The Sony hack: What if it isn’t North Korea?
The received wisdom that North Korea is responsible for hacking Sony Pictures Entertainment has taken over discussion so thoroughly that the Obama administration already has been chided for not taking firm action against the insular regime. Until Friday, official sources’ attribution of blame to North Korea was off the record; the FBI has now issued a formal accusation.
Yet that makes it even more important to point out that in the hacker and anti-hacker community the conclusion is by no means unanimous. Much of the evidence provided against North Korea up to now has been circumstantial: The regime was mad about Sony’s assassination comedy “The Interview,” it has expressed approval of the hacking (though not explicitly taken credit), etc.
The FBI filled in some blanks Friday by noting that “technical analysis of the data-deletion malware used in this attack revealed links to other malware that the FBI knows North Korean actors previously developed,” including “similarities in specific lines of code, encryption algorithms, data deletion methods, and compromised networks.” The FBI also found Internet addresses linked to North Korea in the malware involved in the attack.
Still, it may be wise to stay cautious; some cybersecurity experts who were skeptical of the North Korean connection are still skeptical.
The North Korea/"Interview” narrative is comforting in several ways. It feeds into the tendency to attribute almost God-like capabilities to an adversary, especially a secretive one; that’s very much a scenario favored by Hollywood. (Think of the all-time definitive James Bond movie line, from “Dr. No”: “World domination--same old dream.”) And it helps Sony executives deflect blame -- how could anyone expect them to defend against an attack by such a sinister, all-powerful enemy? You can expect to see more coverage, like this piece from CNN, about North Korea’s shadowy “Bureau 121,” purportedly its Cyberattack Central.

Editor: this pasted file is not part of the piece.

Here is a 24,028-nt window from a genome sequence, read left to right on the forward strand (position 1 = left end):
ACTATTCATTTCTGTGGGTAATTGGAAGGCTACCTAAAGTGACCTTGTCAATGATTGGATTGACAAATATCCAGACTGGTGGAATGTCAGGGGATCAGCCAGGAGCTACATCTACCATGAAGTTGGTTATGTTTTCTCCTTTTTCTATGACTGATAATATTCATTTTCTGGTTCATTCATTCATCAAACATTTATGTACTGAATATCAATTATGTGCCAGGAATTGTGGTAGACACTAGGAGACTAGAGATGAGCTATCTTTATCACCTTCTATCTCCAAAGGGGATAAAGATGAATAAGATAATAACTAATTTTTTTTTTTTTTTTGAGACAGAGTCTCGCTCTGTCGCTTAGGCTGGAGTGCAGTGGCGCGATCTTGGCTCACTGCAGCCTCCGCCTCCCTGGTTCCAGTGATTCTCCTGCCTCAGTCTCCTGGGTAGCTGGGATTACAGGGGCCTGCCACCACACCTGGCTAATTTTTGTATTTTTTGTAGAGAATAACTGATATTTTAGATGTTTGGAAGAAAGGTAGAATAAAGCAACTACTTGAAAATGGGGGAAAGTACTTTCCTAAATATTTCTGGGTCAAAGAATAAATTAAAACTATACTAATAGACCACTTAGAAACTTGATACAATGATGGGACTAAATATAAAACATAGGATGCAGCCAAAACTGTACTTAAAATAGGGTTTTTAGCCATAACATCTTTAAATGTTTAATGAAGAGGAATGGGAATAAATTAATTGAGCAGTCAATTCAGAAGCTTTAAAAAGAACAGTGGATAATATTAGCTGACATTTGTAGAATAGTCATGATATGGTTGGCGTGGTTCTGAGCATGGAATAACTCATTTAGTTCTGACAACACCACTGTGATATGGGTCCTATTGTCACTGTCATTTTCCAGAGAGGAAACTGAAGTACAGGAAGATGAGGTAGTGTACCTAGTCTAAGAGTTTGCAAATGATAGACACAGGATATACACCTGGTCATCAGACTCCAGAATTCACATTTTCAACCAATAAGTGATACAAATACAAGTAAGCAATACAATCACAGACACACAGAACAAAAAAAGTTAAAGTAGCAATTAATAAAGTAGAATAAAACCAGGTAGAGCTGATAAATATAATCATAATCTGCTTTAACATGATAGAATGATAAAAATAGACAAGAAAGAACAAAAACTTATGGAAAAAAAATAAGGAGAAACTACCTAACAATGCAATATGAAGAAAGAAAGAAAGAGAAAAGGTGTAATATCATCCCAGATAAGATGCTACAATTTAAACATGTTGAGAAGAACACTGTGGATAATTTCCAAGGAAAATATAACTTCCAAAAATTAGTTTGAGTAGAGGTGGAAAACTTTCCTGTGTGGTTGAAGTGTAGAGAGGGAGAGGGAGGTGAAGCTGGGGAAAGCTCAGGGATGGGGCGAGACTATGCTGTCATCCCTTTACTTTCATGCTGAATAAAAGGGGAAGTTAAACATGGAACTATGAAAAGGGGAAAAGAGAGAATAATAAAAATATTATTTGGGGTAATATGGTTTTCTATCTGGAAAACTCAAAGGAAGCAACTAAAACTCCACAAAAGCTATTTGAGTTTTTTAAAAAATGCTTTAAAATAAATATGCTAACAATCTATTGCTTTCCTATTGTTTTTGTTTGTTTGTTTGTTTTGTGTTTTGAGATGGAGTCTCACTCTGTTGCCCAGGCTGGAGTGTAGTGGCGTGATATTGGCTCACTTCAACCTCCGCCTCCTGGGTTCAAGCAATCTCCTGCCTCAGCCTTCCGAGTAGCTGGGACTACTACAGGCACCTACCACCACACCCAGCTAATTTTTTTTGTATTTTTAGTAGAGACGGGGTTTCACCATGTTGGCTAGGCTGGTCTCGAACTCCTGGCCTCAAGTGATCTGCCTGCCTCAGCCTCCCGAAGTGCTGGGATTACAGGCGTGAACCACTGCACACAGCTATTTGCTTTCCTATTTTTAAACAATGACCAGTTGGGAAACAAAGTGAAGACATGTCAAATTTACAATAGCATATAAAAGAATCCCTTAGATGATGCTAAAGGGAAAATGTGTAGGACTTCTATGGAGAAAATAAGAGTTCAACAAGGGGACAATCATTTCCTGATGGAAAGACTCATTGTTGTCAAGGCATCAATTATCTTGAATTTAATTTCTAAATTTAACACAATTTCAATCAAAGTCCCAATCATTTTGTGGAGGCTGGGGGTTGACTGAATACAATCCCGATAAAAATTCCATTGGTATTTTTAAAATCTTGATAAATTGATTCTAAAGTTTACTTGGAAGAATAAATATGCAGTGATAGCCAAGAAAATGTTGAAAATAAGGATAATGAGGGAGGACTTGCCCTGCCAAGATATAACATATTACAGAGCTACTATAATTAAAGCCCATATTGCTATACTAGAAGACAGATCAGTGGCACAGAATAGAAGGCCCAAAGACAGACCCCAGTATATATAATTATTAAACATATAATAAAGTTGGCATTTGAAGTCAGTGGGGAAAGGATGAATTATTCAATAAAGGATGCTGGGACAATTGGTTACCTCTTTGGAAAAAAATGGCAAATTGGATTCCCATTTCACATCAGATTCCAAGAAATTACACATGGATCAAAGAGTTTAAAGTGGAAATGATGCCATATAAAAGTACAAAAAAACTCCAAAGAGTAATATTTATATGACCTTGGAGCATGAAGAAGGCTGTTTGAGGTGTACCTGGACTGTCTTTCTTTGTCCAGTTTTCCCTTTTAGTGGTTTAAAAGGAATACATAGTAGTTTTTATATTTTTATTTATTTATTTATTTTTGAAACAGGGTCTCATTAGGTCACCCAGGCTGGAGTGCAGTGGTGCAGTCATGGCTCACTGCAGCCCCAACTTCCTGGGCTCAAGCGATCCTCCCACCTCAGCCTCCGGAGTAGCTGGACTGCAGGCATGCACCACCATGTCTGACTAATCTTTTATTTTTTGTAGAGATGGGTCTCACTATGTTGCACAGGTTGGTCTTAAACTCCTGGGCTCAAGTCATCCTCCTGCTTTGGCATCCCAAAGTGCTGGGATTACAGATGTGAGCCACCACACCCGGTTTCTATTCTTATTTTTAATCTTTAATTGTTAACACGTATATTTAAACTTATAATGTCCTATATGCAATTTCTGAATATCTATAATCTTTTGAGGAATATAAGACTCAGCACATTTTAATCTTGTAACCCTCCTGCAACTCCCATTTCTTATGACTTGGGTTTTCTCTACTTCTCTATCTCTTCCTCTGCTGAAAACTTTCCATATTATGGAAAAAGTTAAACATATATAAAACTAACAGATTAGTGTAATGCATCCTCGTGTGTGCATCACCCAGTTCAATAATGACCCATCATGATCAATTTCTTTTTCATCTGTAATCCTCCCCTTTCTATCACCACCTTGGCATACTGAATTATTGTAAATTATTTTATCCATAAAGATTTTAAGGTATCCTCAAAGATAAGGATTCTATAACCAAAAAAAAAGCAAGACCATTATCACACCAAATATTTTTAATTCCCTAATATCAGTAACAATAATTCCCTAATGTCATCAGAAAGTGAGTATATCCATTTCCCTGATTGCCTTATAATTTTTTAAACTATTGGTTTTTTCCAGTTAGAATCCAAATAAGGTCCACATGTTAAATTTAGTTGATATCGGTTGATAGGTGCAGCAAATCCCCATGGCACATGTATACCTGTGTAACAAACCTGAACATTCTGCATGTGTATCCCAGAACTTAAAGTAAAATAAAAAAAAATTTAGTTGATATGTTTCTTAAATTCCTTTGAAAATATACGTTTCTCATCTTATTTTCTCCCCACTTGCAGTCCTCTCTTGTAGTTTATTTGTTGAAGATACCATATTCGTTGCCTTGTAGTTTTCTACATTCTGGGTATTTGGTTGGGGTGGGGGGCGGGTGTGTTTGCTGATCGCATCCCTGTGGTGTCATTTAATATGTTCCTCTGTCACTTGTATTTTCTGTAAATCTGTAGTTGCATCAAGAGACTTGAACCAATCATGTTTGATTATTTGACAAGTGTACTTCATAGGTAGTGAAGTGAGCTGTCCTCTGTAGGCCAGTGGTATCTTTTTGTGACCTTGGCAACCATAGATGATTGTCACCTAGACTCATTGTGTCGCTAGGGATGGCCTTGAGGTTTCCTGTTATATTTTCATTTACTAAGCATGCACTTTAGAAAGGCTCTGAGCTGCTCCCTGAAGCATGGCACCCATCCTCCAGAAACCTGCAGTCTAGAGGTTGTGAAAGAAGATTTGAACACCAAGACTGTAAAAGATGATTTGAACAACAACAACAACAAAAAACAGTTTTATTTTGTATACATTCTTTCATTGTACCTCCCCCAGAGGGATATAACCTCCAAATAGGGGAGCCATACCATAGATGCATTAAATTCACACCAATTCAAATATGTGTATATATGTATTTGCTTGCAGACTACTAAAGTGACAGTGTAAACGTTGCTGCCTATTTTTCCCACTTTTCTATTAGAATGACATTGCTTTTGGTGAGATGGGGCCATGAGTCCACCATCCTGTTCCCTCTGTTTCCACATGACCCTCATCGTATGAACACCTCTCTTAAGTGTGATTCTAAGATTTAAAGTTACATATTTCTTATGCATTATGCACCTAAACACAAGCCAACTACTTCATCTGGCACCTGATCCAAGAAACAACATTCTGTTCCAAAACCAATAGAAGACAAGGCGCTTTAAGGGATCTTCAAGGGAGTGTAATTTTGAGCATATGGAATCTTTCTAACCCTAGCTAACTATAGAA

There are great dangers in mistaken attribution -- it shifts attention from the real perpetrators, for one thing. A counterattack against North Korea could needlessly provoke the regime, wrecking the few diplomatic initiatives taking place.
Here’s a rundown of the counter-narrative.
--"Whitehat” hacker and security expert Marc W. Rogers argues that the pattern of the attack implies that the attackers “had extensive knowledge of Sony’s internal architecture and access to key passwords. While it’s plausible that an attacker could have built up this knowledge over time ... Occam’s razor suggests the simpler explanation of an insider,” perhaps one out for workplace revenge. (N.B. “Occam’s razor” is the principle that the simplest explanation for something is often the best.)
--The assertion that the attack was uniquely sophisticated, which is an element of the accusation against North Korea, is both untrue and incompatible with the North Korea narrative. It presupposes that a nation-state without a native computer infrastructure could launch an unprecedented assault. More to the point, very similar hacking technology has been used in earlier hacks in Saudi Arabia and elsewhere. The consulting firm Risk Based Security has a discussion of these and other aspects of the Sony affair.
It’s worth noting that Risk Based Security’s team isn’t entirely convinced by the FBI statement. In an update to their commentary Friday, they observed that the agency has “not released any evidence to back these claims.” They add: “While the FBI certainly has many skilled investigators, they are not infallible. Remember, this agency represents the same government that firmly stated that Iraq had weapons of mass destruction, leading the U.S. into a more than ten year conflict, which was later disproven.
--Attribution of responsibility for attacks is much harder than laypersons believe. Kim Zetter of Wired observes, “Skilled hackers use proxy machines and false IP addresses to cover their tracks or plant false clues inside their malware to throw investigators off their trail.” Evidence pointing to North Korea, Zetter writes, is also consistent with attacks by “hacktivists,” who attack institutions for political motives of their own.
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